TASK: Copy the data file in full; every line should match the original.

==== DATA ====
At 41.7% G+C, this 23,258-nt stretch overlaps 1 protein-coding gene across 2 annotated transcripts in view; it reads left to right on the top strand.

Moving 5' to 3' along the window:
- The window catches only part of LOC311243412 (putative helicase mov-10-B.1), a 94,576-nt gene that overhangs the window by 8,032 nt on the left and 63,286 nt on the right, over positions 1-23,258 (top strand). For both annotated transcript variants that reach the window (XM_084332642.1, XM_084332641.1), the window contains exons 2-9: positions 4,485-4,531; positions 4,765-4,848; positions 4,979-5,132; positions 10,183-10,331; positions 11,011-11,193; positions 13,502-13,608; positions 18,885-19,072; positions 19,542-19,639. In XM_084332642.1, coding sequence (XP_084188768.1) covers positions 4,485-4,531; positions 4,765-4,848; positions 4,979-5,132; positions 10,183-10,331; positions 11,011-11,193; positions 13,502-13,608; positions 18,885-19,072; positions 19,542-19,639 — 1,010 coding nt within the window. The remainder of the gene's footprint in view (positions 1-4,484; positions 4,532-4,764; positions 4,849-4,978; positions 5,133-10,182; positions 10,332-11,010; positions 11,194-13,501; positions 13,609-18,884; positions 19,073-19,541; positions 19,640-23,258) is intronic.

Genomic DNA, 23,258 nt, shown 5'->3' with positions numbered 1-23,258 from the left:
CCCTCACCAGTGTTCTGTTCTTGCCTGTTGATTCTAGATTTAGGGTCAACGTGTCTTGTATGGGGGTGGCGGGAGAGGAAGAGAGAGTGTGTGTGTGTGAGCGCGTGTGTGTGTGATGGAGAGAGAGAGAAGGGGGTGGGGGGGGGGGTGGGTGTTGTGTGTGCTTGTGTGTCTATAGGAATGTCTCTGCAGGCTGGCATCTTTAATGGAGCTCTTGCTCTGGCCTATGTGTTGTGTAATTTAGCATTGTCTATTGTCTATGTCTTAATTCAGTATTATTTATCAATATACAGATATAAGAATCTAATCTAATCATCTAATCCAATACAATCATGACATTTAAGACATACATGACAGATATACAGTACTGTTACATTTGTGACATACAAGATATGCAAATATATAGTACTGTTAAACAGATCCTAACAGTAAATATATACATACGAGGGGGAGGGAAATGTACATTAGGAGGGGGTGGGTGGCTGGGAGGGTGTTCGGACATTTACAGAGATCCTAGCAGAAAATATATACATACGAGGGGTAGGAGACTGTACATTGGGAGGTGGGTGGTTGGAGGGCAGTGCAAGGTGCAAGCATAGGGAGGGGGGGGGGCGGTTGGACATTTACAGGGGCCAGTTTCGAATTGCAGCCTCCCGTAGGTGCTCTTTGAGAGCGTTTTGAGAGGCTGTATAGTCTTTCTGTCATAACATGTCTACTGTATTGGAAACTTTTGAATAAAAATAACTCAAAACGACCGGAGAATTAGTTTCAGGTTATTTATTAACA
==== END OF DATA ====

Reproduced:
At 41.7% G+C, this 23,258-nt stretch overlaps 1 protein-coding gene across 2 annotated transcripts in view; it reads left to right on the top strand.

Moving 5' to 3' along the window:
- The window catches only part of LOC311243412 (putative helicase mov-10-B.1), a 94,576-nt gene that overhangs the window by 8,032 nt on the left and 63,286 nt on the right, over positions 1-23,258 (top strand). For both annotated transcript variants that reach the window (XM_084332642.1, XM_084332641.1), the window contains exons 2-9: positions 4,485-4,531; positions 4,765-4,848; positions 4,979-5,132; positions 10,183-10,331; positions 11,011-11,193; positions 13,502-13,608; positions 18,885-19,072; positions 19,542-19,639. In XM_084332642.1, coding sequence (XP_084188768.1) covers positions 4,485-4,531; positions 4,765-4,848; positions 4,979-5,132; positions 10,183-10,331; positions 11,011-11,193; positions 13,502-13,608; positions 18,885-19,072; positions 19,542-19,639 — 1,010 coding nt within the window. The remainder of the gene's footprint in view (positions 1-4,484; positions 4,532-4,764; positions 4,849-4,978; positions 5,133-10,182; positions 10,332-11,010; positions 11,194-13,501; positions 13,609-18,884; positions 19,073-19,541; positions 19,640-23,258) is intronic.

Genomic DNA, 23,258 nt, shown 5'->3' with positions numbered 1-23,258 from the left:
CCCTCACCAGTGTTCTGTTCTTGCCTGTTGATTCTAGATTTAGGGTCAACGTGTCTTGTATGGGGGTGGCGGGAGAGGAAGAGAGAGTGTGTGTGTGTGAGCGCGTGTGTGTGTGATGGAGAGAGAGAGAAGGGGGTGGGGGGGGGGGTGGGTGTTGTGTGTGCTTGTGTGTCTATAGGAATGTCTCTGCAGGCTGGCATCTTTAATGGAGCTCTTGCTCTGGCCTATGTGTTGTGTAATTTAGCATTGTCTATTGTCTATGTCTTAATTCAGTATTATTTATCAATATACAGATATAAGAATCTAATCTAATCATCTAATCCAATACAATCATGACATTTAAGACATACATGACAGATATACAGTACTGTTACATTTGTGACATACAAGATATGCAAATATATAGTACTGTTAAACAGATCCTAACAGTAAATATATACATACGAGGGGGAGGGAAATGTACATTAGGAGGGGGTGGGTGGCTGGGAGGGTGTTCGGACATTTACAGAGATCCTAGCAGAAAATATATACATACGAGGGGTAGGAGACTGTACATTGGGAGGTGGGTGGTTGGAGGGCAGTGCAAGGTGCAAGCATAGGGAGGGGGGGGGGCGGTTGGACATTTACAGGGGCCAGTTTCGAATTGCAGCCTCCCGTAGGTGCTCTTTGAGAGCGTTTTGAGAGGCTGTATAGTCTTTCTGTCATAACATGTCTACTGTATTGGAAACTTTTGAATAAAAATAACTCAAAACGACCGGAGAATTAGTTTCAGGTTATTTATTAACA